In October 2009, as part of President Obama’s stimulus package, the US invested $1.4 billion in 12 CCS demonstration projects. In December 2009, the US announced a further $979 million is to be invested in 3 further such projects. The same month the EU pledged over $1.4 billion towards building 12 CCS similar projects by 2015. The UK is also proposing to fund and bring online 4 CCS demonstration projects by 2020.

Now there has been the odd small problem with leakage at one of the few places that are actually carrying this out at present. Yet the current site at Sleipnir, has been injecting CO2 for years, though the gas it re-injects was initially a part of the natural gas mix that wells at the site produce.
Using a simple metallic tube measuring 50 centimetres (20 inches) in diameter, the platform operator, Norwegian oil and gas group StatoilHydro, has injected some 10 million tonnes of CO2 into a deep saline aquifer one kilometre (0.6 miles) under the sea.

"We bury every year the same amount of CO2 as emitted by 300,000 to 400,000 cars," said Helge Smaamo, the manager of the Sleipner rig, a structure so large that the 240 employees ride three-wheeled scooters to get around.
But that is not the concern that has been highlighted, nor is it the volumes of gas generated to run the compressors that drive the gas to liquid and up to the pressure at which it is injected. Rather it is the results of the pressure itself.

Last October Michael Economides and his wife presented a paper in Houston, that he has since abbreviated on his web site, and which Chris Booker has made reference to.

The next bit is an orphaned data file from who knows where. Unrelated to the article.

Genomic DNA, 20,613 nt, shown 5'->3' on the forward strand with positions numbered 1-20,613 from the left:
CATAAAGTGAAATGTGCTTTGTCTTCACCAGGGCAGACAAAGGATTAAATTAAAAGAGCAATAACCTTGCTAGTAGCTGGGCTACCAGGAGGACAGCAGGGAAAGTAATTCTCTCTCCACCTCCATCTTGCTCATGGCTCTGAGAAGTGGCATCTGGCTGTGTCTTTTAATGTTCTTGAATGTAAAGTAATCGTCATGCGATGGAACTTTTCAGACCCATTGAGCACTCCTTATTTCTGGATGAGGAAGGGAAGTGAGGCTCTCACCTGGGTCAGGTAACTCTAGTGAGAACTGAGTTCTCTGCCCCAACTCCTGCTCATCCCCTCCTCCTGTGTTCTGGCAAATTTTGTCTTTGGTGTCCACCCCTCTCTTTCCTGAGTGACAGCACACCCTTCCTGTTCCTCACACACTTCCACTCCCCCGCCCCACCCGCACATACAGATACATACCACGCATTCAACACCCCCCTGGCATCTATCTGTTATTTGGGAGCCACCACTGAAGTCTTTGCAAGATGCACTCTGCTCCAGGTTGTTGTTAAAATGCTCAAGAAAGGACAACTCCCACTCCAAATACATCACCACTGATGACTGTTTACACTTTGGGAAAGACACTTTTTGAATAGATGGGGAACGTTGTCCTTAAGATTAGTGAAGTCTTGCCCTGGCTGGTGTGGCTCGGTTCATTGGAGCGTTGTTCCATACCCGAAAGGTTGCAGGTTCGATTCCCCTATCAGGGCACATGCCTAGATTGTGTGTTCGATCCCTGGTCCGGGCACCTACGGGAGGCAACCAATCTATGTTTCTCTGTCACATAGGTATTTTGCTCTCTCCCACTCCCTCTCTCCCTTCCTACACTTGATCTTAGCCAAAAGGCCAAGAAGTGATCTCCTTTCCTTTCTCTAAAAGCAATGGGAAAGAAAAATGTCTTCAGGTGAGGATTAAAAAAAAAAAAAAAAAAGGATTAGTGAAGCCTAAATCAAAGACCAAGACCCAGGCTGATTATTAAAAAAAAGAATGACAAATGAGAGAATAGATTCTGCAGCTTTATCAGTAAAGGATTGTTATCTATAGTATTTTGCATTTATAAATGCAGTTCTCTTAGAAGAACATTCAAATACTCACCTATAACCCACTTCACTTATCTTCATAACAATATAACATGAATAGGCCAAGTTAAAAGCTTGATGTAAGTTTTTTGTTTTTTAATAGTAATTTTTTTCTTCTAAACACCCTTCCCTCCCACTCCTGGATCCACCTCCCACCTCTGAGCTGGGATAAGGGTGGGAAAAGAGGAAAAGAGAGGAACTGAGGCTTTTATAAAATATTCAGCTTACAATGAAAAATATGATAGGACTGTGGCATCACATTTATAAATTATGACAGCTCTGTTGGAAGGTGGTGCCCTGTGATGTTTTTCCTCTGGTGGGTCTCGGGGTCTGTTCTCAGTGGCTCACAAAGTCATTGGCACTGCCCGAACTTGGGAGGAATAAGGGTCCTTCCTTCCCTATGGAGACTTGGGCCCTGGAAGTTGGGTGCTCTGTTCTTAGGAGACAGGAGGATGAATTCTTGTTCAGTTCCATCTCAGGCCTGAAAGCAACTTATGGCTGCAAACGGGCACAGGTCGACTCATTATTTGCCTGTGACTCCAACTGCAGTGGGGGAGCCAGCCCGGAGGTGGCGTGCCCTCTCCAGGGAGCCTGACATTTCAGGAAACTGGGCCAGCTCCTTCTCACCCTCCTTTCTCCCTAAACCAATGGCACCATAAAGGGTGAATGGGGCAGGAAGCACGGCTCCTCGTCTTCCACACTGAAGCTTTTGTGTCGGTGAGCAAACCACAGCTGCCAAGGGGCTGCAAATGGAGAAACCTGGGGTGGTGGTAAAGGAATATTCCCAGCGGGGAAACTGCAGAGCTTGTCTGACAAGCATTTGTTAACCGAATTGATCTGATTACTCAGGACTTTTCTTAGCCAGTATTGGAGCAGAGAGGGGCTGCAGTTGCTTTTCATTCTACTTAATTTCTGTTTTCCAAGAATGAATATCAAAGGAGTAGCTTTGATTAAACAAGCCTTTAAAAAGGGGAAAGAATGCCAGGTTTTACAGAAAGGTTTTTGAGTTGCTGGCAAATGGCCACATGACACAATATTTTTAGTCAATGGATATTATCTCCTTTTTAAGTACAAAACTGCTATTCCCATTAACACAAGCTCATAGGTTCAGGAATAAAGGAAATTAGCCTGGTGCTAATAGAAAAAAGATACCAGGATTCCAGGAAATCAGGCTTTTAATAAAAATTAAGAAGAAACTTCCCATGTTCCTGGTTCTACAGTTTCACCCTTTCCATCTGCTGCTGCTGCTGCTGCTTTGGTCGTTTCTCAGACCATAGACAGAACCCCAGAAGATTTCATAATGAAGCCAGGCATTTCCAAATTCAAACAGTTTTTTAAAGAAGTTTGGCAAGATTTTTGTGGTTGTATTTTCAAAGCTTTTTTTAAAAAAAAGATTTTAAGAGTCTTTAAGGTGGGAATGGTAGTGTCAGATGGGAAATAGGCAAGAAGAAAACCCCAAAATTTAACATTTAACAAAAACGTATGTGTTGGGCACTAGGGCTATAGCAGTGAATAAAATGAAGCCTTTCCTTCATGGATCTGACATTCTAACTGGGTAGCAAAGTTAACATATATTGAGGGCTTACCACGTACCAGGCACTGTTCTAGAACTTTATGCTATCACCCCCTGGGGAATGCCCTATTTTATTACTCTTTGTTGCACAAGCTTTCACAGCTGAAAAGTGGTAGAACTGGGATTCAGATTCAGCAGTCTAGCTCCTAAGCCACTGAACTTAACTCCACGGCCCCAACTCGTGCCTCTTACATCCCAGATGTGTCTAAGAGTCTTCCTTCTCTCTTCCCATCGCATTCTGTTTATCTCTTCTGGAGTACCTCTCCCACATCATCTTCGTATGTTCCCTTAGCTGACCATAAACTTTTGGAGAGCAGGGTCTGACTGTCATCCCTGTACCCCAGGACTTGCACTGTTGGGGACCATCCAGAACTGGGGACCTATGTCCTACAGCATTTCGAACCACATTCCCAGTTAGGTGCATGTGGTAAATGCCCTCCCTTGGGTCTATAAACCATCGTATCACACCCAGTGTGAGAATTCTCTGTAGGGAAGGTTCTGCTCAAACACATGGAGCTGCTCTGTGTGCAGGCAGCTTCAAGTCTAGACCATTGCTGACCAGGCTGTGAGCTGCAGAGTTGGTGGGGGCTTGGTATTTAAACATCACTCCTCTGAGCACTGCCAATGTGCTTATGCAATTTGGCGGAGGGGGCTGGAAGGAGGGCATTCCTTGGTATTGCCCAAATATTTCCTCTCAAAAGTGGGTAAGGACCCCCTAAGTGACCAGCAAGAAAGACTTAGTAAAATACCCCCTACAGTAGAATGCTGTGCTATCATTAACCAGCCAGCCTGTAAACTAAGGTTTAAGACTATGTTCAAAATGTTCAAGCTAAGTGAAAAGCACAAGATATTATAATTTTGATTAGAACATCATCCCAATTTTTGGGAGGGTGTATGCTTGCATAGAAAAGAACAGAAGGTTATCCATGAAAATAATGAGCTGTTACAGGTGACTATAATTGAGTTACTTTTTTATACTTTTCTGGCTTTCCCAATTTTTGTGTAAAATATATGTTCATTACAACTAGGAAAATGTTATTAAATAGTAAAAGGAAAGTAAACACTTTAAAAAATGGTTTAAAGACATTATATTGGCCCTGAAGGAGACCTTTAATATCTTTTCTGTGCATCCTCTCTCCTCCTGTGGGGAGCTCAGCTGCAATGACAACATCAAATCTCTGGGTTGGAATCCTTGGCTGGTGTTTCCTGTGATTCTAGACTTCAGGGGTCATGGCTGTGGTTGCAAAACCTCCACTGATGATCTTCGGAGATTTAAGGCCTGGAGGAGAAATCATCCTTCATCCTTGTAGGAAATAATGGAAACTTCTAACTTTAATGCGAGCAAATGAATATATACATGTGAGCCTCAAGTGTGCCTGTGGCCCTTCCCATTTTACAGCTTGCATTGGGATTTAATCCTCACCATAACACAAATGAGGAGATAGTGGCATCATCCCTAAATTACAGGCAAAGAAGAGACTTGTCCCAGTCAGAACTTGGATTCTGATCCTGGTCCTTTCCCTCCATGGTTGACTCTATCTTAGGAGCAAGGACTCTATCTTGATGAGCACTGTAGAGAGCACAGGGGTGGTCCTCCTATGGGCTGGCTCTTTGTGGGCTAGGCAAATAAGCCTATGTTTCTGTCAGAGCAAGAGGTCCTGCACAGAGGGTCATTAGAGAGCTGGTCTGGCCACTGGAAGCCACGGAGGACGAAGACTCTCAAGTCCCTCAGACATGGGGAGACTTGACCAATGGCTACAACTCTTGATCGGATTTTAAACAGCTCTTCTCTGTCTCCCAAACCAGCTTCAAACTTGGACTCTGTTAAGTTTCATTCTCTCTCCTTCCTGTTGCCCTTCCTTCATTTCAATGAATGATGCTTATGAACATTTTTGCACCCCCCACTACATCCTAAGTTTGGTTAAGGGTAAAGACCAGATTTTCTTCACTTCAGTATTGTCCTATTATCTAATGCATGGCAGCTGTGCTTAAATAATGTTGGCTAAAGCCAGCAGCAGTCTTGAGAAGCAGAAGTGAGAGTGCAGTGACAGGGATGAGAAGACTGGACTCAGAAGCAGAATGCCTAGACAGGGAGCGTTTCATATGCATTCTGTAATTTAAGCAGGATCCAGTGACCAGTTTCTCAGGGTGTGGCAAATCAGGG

Simplistically he examines the relative volume, within an existing rock formation, that carbon dioxide can occupy, if it is injected into that rock and left there in storage. The number that he comes up with is 1% of the pore volume.

The problem that they identify (with computer models) is that as the carbon dioxide (which has been compressed under pressure so that it is delivered and stored as a liquid) is injected at a relatively steady rate, it flows into a formation where there is already some pre-existing fluid. Thus as the new fluid is pushed into the rock, in the reverse of the process that happens when oil flows out of the rock into the well, the driving pressure must increase to move the CO2 away from the well. This injection pressure must continue to build, over time, to keep the fluids moving, but it can only displace some of the existing fluid, and some it has to compress. Achieving the compression by increasing pressure has a couple of serious snags. The first is that fluid at low pressures is virtually incompressible, and the second is that to achieve it the pressures must therefore be increased significantly to, and above, the levels that the rock can easily stand.

What do I mean by that, well if you remember back to one of the tech talks, I mentioned that we can crack a rock by raising the pressure in the well above the strength of the surrounding rock. We do that to create paths that the oil can flow out through, into the well, driven by the pressure differential between the fluid in the rock, and the pressure in the well, that we lower after fracturing the well. We lower the pressures because we don’t want the crack to continue growing. If it did then it could easily grow through the reservoir rock, and then up through the cap rock that is holding the oil (or gas) confined within the reservoir rock. Once we crack through that cap rock, then the reservoir isn’t a reservoir any longer, since it has a leak path, through which the CO2 can escape.